Download Migraine & Headache Diary

 
Keeping a migraine journal is recommended by medical professionals for good reason.  
A migraine diary allows the assessment of headache characteristics, to differentiate between migraine and tension-type (or other) headaches and to record the use and efficacy of acute medication.

A diary also helps to analyze the relation between migraine, menstruation and other factors, including lighting and environment.   Finally, the diary can help to identify trigger factors. A trigger may occur up to 24 hours prior to the onset of symptoms, however the majority of migraines are not caused by easily identifiable triggers, and keeping a diary or journal can be extremely important.

You can download Dr. Teplitz’ Migraine Headache Diaries, which include 3 different forms for ways to keep track depending on your choice – hourly, daily, weekly, with factor columns and  notes. 

Things you can do with this download:

Track any and all symptoms related to the migraine, even if it does not seem important. Write down or type up any bouts of mild nausea or actual vomiting. Was this caused by eating certain foods or certain combinations of foods? Did you eat at a new restaurant or try a new type of condiment? Or perhaps you went too long without eating a nutritious meal.

 

 Note your anxiety level, whether it was a trigger of the migraine, or a result. Do your migraines occur when you are feeling stressed? Or do you get stressed out because of your migraines? Also note if the anxiety exacerbated the level of the migraine pain.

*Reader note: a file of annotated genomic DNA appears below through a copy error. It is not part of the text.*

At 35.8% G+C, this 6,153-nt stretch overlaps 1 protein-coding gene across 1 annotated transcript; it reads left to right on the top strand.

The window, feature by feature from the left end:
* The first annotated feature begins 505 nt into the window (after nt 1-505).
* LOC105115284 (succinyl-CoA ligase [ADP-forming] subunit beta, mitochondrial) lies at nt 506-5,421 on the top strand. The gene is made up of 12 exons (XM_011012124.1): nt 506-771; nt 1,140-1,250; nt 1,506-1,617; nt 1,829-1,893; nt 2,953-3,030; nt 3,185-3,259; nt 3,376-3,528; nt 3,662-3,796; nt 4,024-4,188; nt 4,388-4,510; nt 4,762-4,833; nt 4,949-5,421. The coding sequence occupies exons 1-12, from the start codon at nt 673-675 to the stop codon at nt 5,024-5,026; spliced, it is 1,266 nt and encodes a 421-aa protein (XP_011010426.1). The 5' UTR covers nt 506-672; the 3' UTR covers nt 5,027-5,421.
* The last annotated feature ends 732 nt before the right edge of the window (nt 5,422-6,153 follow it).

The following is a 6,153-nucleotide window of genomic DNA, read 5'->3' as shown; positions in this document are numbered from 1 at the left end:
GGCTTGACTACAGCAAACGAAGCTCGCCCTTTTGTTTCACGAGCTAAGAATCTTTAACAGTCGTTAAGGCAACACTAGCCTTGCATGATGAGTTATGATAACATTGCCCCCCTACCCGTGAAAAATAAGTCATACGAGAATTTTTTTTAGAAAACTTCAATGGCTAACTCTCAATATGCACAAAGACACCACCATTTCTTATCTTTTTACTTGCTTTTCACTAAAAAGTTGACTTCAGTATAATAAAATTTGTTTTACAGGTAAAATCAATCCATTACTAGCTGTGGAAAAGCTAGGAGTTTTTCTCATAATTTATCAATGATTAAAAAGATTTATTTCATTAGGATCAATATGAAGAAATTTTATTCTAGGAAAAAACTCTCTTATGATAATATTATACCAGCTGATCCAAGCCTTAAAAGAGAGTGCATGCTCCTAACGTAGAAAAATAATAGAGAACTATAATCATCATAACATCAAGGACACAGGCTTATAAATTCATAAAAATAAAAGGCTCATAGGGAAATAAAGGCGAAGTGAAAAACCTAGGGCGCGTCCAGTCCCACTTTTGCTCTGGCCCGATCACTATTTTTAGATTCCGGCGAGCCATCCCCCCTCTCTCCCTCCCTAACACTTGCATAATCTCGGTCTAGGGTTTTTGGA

Store a calendar in the journal and mark severe episodes with a red marker. Look for patterns that may emerge. For women, also note where you are in your monthly cycle, if you are also experiencing PMS or if you’re menstruating. When the migraines can be linked to the menstrual cycle, your OB/GYN will be more likely to treat the migraines. If there is no clear connection, she may refer you to a general practitioner.

 

Record how many hours you slept during the past two nights. Note if you had a solid eight hours sleep or not. Also note if you got up too early or if you slept in. Any changes to the sleeping cycle, including oversleeping, can be a trigger.

 

Write down what you were doing when you first noticed the migraine symptoms. What were you doing when the migraine struck? Were you working at a computer, driving, or stressing out about a situation?

 

Record any strange sights, sounds or scents. Also note if you experienced sensitivity to environmental elements. Did you become sensitive to light, sound or scent? Did you see colored spots?

 

Measure how long the migraines last by recording their duration in the migraine journal. Migraines can last an hour or a day. Sometimes one migraine can spawn a series of migraine headaches.

 

Score each migraine on a pain level of one to 10. Were you still able to go about your day? Or were you incapacitated to the point that you could not move out of bed? The severity of each headache can help you and your doctor determine if you need migraine medication. If you could not function at all that is a 10. A 10 may require a doctor’s visit.

 

Evaluate the migraine over time. Be sure to write down any natural remedies or over-the-counter remedies that worked. Did you eat or drink something? Did you use a cold ice pack or cover your eyes? Did you go to bed and sleep it off? Knowing what works, even if it is just enough to take the edge off a painful migraine, can help you the next time you suffer a migraine headache.

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